NewsPolitics

Actions

'In God We Trust' sign won't be required in school classrooms after all

Posted: 4:32 PM, Jan 22, 2020
Updated: 2020-01-22 21:58:29-05
In God We Trust sign

INDIANAPOLIS — Indiana schools won’t have to place an “In God We Trust” sign in every classroom in the state, after some changes were made to a Senate proposal Wednesday.

Sen. Dennis Kruse, R-Auburn introduced Senate Bill 131, which originally mandated each school place a poster or framed photo in every classroom and library that shows the following:

  • The phrase, “In God We Trust”
  • United States flag
  • Indiana flag

SB 131 was amended Wednesday afternoon to change the language in the bill and make it optional for the school corporations to put up the posters. It was also changed to state that if a school does put up such a poster, they must raise the funds on their own – instead of using public funds.

PREVIOUS |'In God We Trust' sign could be required in every classroom under proposal

If the bill sounds familiar, it’s because Kruse introduced a similar bill last year. Last year’s bill also called for every school including a study of the Bible as an elective course in its curriculum. The 2019 bill was vastly different at the end of the process than the one Kruse initially introduced.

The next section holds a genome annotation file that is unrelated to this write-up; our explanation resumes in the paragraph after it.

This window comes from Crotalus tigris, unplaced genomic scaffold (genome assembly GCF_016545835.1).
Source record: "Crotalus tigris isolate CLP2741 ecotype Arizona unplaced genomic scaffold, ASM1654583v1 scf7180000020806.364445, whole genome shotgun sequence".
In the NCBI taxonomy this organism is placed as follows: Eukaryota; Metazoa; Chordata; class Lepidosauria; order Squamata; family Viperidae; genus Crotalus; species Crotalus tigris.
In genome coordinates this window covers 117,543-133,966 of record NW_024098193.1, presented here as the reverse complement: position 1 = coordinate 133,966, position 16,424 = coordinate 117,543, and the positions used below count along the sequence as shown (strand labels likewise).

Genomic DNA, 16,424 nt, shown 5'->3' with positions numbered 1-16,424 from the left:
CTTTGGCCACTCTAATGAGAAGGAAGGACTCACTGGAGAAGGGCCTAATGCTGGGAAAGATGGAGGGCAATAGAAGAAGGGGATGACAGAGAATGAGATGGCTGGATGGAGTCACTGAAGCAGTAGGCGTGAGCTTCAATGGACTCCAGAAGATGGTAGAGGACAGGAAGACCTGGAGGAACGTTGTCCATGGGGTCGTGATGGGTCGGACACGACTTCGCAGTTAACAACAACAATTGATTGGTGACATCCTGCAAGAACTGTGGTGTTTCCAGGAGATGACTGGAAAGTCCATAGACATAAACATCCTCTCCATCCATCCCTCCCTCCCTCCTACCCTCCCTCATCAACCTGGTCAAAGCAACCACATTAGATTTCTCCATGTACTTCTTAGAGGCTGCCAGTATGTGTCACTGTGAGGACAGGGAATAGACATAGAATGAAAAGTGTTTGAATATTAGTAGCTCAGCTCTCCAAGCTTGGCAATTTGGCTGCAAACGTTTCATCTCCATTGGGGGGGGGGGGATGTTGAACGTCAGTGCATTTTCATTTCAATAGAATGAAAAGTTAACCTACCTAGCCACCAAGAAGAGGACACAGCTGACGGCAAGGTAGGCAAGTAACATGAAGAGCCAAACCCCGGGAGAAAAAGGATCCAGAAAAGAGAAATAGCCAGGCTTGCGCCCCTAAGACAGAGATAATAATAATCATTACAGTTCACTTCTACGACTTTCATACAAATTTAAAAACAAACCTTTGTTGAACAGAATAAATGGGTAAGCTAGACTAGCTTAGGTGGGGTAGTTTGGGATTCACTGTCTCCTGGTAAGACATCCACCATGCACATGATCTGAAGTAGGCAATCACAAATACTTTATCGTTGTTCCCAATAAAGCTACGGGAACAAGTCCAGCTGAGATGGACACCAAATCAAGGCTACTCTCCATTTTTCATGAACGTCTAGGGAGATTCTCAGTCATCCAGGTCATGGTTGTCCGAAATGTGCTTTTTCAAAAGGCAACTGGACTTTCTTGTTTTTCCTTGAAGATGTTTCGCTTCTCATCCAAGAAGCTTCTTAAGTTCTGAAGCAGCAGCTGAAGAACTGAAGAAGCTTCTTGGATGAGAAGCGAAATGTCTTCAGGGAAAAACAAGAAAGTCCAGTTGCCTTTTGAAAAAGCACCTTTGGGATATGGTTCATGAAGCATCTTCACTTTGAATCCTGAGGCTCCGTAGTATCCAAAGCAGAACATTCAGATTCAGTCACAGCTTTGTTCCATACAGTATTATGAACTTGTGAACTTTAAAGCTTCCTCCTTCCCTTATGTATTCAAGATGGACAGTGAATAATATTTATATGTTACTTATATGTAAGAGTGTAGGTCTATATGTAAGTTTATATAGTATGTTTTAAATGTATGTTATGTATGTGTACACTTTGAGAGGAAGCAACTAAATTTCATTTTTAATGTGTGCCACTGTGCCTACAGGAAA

Sen. Mark Stoops, D-Bloomington, spoke against the bill in the last committee hearing, and did so again Wednesday.

"The Declaration of Independence noted that the power of the government is not from God, but from the people,” he said. “I think it's important to understand what the Founding Fathers believed when they had the clause that there must be a separation of church and state. This also protects religion from interference by government in their beliefs. I appreciate the time, and my vote is no."

The phrase “In God We Trust” has been the national motto since 1956, but it’s been on most U.S. coins since the 1860s. In 1907, President Teddy Roosevelt famously did not like the phrase being on coins.

The amended bill passed, 9-2, with Stoops and Sen. Eddie Melton, D-Gary, voting against it. It now heads to the full Senate.